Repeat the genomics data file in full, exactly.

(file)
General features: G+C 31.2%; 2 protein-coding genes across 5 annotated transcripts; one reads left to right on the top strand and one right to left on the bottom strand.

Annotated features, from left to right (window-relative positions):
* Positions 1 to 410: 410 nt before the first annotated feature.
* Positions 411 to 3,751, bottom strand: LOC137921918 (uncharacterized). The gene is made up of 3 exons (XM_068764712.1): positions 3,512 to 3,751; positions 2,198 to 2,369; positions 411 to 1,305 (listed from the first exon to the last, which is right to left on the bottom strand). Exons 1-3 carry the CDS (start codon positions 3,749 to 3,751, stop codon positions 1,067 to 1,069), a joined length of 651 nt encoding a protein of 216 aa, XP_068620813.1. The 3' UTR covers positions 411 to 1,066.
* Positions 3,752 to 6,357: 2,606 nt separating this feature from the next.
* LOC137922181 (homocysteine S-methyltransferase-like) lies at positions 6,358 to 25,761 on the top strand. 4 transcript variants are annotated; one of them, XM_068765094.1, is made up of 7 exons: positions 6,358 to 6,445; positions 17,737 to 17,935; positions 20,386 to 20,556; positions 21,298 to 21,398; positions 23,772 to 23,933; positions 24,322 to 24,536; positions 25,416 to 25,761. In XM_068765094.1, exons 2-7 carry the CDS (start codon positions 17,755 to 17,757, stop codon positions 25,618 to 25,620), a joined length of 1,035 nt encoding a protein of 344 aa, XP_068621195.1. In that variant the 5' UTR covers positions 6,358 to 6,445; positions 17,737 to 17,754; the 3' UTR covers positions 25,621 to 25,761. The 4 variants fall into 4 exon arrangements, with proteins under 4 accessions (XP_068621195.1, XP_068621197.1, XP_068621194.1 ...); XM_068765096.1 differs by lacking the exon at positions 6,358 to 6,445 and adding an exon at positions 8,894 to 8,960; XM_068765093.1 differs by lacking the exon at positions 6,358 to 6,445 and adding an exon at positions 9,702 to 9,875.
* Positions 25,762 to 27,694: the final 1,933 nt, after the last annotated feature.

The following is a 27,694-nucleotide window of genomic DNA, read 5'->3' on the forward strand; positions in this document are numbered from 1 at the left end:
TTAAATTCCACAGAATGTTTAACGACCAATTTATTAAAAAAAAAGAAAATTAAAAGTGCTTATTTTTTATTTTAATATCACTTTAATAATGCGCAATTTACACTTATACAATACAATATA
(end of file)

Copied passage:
General features: G+C 31.2%; 2 protein-coding genes across 5 annotated transcripts; one reads left to right on the top strand and one right to left on the bottom strand.

Annotated features, from left to right (window-relative positions):
* Positions 1 to 410: 410 nt before the first annotated feature.
* Positions 411 to 3,751, bottom strand: LOC137921918 (uncharacterized). The gene is made up of 3 exons (XM_068764712.1): positions 3,512 to 3,751; positions 2,198 to 2,369; positions 411 to 1,305 (listed from the first exon to the last, which is right to left on the bottom strand). Exons 1-3 carry the CDS (start codon positions 3,749 to 3,751, stop codon positions 1,067 to 1,069), a joined length of 651 nt encoding a protein of 216 aa, XP_068620813.1. The 3' UTR covers positions 411 to 1,066.
* Positions 3,752 to 6,357: 2,606 nt separating this feature from the next.
* LOC137922181 (homocysteine S-methyltransferase-like) lies at positions 6,358 to 25,761 on the top strand. 4 transcript variants are annotated; one of them, XM_068765094.1, is made up of 7 exons: positions 6,358 to 6,445; positions 17,737 to 17,935; positions 20,386 to 20,556; positions 21,298 to 21,398; positions 23,772 to 23,933; positions 24,322 to 24,536; positions 25,416 to 25,761. In XM_068765094.1, exons 2-7 carry the CDS (start codon positions 17,755 to 17,757, stop codon positions 25,618 to 25,620), a joined length of 1,035 nt encoding a protein of 344 aa, XP_068621195.1. In that variant the 5' UTR covers positions 6,358 to 6,445; positions 17,737 to 17,754; the 3' UTR covers positions 25,621 to 25,761. The 4 variants fall into 4 exon arrangements, with proteins under 4 accessions (XP_068621195.1, XP_068621197.1, XP_068621194.1 ...); XM_068765096.1 differs by lacking the exon at positions 6,358 to 6,445 and adding an exon at positions 8,894 to 8,960; XM_068765093.1 differs by lacking the exon at positions 6,358 to 6,445 and adding an exon at positions 9,702 to 9,875.
* Positions 25,762 to 27,694: the final 1,933 nt, after the last annotated feature.

The following is a 27,694-nucleotide window of genomic DNA, read 5'->3' on the forward strand; positions in this document are numbered from 1 at the left end:
TTAAATTCCACAGAATGTTTAACGACCAATTTATTAAAAAAAAAGAAAATTAAAAGTGCTTATTTTTTATTTTAATATCACTTTAATAATGCGCAATTTACACTTATACAATACAATATA